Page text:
Do political and business relations help emerging markets’ SMEs in their national and international expansion? Evidence from Brazil and China

Gaston E Fornes, Guillermo Cardoza, Maria Altamira

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Abstract

Purpose
This study aims to understand whether business and political relations help emerging markets’ SME to overcome the challenges posed by low institutionalization in their national and international expansion. It focuses on the role that these relations play in determining access to government funding and contracts, and to market information and business-related knowledge.

Design/methodology/approach
The data were collected from 828 SMEs in Brazil and China. The data analysis was developed in two stages: the first stage was based on multivariate regression analyses using the ratio of sales outside the companies’ region of origin divided by total sales as a dependent variable and the survey’s answers as independent variables; outward sales were taken at two different levels – national and international – to consider: (i) the different stages in the national and international expansion process, and (ii) the fragmented nature of domestic markets in both Brazil and China. The second stage was based on a stepwise multiple regression as the relative importance of the variables was not known beforehand and the objective was to rank them according to the managers’ perceptions.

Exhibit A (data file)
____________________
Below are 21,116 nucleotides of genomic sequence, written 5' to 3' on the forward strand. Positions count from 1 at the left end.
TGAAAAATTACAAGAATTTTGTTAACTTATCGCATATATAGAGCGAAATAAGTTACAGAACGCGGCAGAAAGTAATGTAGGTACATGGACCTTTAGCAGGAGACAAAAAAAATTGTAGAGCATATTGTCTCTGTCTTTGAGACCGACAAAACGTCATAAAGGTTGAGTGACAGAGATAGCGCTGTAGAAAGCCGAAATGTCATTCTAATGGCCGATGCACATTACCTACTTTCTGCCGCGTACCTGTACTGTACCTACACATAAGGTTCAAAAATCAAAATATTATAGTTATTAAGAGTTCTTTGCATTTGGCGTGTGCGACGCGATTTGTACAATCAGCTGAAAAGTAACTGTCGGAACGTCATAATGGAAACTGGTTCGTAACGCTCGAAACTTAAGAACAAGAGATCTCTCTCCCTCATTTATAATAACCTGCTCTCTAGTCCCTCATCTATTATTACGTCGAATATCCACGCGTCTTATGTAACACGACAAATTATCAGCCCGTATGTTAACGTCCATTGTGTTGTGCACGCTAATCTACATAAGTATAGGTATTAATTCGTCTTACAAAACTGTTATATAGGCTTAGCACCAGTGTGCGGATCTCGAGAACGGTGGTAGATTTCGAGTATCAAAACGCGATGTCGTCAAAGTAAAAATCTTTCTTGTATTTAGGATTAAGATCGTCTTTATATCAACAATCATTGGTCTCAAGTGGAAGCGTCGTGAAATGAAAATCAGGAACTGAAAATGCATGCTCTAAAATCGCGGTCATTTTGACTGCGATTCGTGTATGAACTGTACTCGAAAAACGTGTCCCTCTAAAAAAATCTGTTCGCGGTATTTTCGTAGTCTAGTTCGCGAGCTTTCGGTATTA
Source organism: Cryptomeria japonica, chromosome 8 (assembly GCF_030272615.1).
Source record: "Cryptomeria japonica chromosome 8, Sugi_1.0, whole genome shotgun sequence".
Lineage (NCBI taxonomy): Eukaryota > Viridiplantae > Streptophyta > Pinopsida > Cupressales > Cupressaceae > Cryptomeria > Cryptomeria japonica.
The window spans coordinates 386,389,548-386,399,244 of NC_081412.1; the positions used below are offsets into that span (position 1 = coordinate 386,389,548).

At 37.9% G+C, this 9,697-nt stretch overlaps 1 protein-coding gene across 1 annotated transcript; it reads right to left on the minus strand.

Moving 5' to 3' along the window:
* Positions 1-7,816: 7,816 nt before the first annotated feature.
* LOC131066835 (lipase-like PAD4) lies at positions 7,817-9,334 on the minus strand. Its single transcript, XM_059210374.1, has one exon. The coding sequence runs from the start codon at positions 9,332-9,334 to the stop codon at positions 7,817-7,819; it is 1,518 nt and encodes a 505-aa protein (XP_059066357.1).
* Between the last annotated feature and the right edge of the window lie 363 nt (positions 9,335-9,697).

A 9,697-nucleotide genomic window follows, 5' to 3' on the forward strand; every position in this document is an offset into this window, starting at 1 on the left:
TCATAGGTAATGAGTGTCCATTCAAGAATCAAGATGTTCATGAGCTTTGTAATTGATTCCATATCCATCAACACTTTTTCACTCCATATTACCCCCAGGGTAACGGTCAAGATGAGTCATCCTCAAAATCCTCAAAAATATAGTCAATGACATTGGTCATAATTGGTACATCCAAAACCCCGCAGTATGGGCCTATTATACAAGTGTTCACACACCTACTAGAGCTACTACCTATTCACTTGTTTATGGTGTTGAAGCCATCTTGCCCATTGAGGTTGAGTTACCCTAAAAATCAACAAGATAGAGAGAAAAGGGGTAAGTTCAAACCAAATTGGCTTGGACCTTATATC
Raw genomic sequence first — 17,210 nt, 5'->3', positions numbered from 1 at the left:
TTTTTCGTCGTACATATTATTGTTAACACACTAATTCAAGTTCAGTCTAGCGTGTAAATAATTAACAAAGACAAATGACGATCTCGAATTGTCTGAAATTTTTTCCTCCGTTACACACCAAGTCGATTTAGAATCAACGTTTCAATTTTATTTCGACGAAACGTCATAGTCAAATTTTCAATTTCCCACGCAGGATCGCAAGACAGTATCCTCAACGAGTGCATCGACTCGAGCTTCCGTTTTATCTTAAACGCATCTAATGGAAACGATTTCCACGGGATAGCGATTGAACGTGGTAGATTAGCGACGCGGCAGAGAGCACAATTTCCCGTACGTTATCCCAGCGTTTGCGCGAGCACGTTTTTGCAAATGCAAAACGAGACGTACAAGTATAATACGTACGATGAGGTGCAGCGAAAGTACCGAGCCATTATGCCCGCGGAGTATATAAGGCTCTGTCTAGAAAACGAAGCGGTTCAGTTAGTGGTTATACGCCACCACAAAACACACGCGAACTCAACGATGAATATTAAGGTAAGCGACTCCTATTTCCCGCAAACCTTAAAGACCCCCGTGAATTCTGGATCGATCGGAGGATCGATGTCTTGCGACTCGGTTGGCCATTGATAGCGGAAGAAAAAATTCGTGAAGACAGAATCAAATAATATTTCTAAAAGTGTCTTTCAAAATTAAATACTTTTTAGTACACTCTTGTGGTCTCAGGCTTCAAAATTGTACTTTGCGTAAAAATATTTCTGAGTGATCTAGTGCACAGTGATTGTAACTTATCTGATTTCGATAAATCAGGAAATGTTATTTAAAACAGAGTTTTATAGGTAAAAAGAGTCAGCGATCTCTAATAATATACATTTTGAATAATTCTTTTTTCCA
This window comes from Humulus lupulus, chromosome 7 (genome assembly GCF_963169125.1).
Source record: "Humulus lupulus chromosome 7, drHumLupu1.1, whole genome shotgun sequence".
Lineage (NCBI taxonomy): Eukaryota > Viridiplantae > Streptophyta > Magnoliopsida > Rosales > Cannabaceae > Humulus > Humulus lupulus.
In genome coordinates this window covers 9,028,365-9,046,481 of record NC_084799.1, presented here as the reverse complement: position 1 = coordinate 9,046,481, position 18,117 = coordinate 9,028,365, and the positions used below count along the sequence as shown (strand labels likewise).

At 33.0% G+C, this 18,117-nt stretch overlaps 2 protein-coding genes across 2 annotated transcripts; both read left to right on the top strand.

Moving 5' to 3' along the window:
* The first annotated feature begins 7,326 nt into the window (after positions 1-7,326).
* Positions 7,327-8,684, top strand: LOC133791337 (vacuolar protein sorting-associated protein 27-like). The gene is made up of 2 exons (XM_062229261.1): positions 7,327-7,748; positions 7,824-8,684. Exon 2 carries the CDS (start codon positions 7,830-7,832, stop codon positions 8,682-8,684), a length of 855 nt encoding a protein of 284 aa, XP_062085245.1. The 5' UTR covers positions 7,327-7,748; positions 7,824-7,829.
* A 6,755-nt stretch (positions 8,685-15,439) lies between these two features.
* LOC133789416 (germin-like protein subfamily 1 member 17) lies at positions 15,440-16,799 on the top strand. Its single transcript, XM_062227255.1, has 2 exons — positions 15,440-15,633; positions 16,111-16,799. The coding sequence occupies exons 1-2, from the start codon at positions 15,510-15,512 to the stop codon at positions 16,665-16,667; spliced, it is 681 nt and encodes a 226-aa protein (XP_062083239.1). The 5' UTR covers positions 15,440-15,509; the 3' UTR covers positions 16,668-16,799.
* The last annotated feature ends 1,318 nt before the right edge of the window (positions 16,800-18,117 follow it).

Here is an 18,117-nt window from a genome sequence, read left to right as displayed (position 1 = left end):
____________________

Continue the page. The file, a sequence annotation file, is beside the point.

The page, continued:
Findings
Informal institutions, in particular business and political relations, can help to reduce uncertainty and overcome some disadvantages associated with weak institutionalization. They do this by providing access to trusted distribution channels, improving the familiarity with different institutional environments, and strengthening the management of supply chains and commercial strategies to serve markets outside their region. Also, SMEs in emerging markets getting access to private sources of funding, market knowledge, and government contracts through business and political relations are in a better position to expand nationally and internationally.

Originality/value
The research shows that the domestic environment, in particular one with low levels of institutionalization, impacts negatively the national and international expansion of SMEs and, more importantly, how firms can use business and political relations to overcome the obstacles posed by this environment. The findings also have implications for theory, practice, and policymaking.
Original languageEnglish
JournalInternational Journal of Emerging Markets
Early online date16 Jan 2021
DOIs
Publication statusPublished - 26 Feb 2021

Keywords

  • Emerging markets
  • informal institutions
  • political and business relations
  • SMEs national and international expansion
  • China
  • Brazil

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